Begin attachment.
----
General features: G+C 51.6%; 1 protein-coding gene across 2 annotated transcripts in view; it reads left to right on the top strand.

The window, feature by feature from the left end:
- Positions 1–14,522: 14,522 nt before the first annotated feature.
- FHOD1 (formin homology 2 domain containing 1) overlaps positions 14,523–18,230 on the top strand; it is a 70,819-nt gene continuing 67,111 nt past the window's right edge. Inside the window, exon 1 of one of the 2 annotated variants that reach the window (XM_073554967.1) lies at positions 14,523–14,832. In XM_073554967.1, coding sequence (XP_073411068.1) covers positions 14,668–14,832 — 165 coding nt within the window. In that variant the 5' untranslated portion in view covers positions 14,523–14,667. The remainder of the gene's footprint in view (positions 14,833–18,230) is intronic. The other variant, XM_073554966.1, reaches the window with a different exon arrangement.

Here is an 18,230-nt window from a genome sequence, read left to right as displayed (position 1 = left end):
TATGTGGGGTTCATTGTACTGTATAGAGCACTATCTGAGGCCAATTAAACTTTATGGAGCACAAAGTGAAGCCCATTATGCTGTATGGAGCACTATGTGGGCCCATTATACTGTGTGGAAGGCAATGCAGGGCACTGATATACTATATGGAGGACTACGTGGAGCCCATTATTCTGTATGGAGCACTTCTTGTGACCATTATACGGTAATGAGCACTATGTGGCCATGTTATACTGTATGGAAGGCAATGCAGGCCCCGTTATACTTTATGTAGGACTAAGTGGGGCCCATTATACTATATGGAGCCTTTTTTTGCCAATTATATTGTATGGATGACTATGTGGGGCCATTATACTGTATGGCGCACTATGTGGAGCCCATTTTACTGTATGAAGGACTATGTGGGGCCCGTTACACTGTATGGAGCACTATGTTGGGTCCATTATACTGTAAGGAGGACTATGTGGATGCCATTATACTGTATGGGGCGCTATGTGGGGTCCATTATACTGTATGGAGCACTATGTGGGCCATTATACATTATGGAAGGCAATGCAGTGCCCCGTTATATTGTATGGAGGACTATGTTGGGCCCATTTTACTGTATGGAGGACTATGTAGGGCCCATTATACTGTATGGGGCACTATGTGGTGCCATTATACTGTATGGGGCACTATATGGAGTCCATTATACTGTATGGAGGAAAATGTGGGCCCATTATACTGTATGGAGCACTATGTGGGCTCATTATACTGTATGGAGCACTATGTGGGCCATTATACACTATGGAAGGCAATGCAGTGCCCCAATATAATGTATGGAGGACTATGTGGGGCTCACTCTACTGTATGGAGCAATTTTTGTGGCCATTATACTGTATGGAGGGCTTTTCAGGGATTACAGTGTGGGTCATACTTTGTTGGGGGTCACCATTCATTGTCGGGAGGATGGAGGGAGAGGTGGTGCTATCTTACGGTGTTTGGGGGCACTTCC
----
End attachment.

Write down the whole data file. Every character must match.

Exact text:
General features: G+C 51.6%; 1 protein-coding gene across 2 annotated transcripts in view; it reads left to right on the top strand.

The window, feature by feature from the left end:
- Positions 1–14,522: 14,522 nt before the first annotated feature.
- FHOD1 (formin homology 2 domain containing 1) overlaps positions 14,523–18,230 on the top strand; it is a 70,819-nt gene continuing 67,111 nt past the window's right edge. Inside the window, exon 1 of one of the 2 annotated variants that reach the window (XM_073554967.1) lies at positions 14,523–14,832. In XM_073554967.1, coding sequence (XP_073411068.1) covers positions 14,668–14,832 — 165 coding nt within the window. In that variant the 5' untranslated portion in view covers positions 14,523–14,667. The remainder of the gene's footprint in view (positions 14,833–18,230) is intronic. The other variant, XM_073554966.1, reaches the window with a different exon arrangement.

Here is an 18,230-nt window from a genome sequence, read left to right as displayed (position 1 = left end):
TATGTGGGGTTCATTGTACTGTATAGAGCACTATCTGAGGCCAATTAAACTTTATGGAGCACAAAGTGAAGCCCATTATGCTGTATGGAGCACTATGTGGGCCCATTATACTGTGTGGAAGGCAATGCAGGGCACTGATATACTATATGGAGGACTACGTGGAGCCCATTATTCTGTATGGAGCACTTCTTGTGACCATTATACGGTAATGAGCACTATGTGGCCATGTTATACTGTATGGAAGGCAATGCAGGCCCCGTTATACTTTATGTAGGACTAAGTGGGGCCCATTATACTATATGGAGCCTTTTTTTGCCAATTATATTGTATGGATGACTATGTGGGGCCATTATACTGTATGGCGCACTATGTGGAGCCCATTTTACTGTATGAAGGACTATGTGGGGCCCGTTACACTGTATGGAGCACTATGTTGGGTCCATTATACTGTAAGGAGGACTATGTGGATGCCATTATACTGTATGGGGCGCTATGTGGGGTCCATTATACTGTATGGAGCACTATGTGGGCCATTATACATTATGGAAGGCAATGCAGTGCCCCGTTATATTGTATGGAGGACTATGTTGGGCCCATTTTACTGTATGGAGGACTATGTAGGGCCCATTATACTGTATGGGGCACTATGTGGTGCCATTATACTGTATGGGGCACTATATGGAGTCCATTATACTGTATGGAGGAAAATGTGGGCCCATTATACTGTATGGAGCACTATGTGGGCTCATTATACTGTATGGAGCACTATGTGGGCCATTATACACTATGGAAGGCAATGCAGTGCCCCAATATAATGTATGGAGGACTATGTGGGGCTCACTCTACTGTATGGAGCAATTTTTGTGGCCATTATACTGTATGGAGGGCTTTTCAGGGATTACAGTGTGGGTCATACTTTGTTGGGGGTCACCATTCATTGTCGGGAGGATGGAGGGAGAGGTGGTGCTATCTTACGGTGTTTGGGGGCACTTCC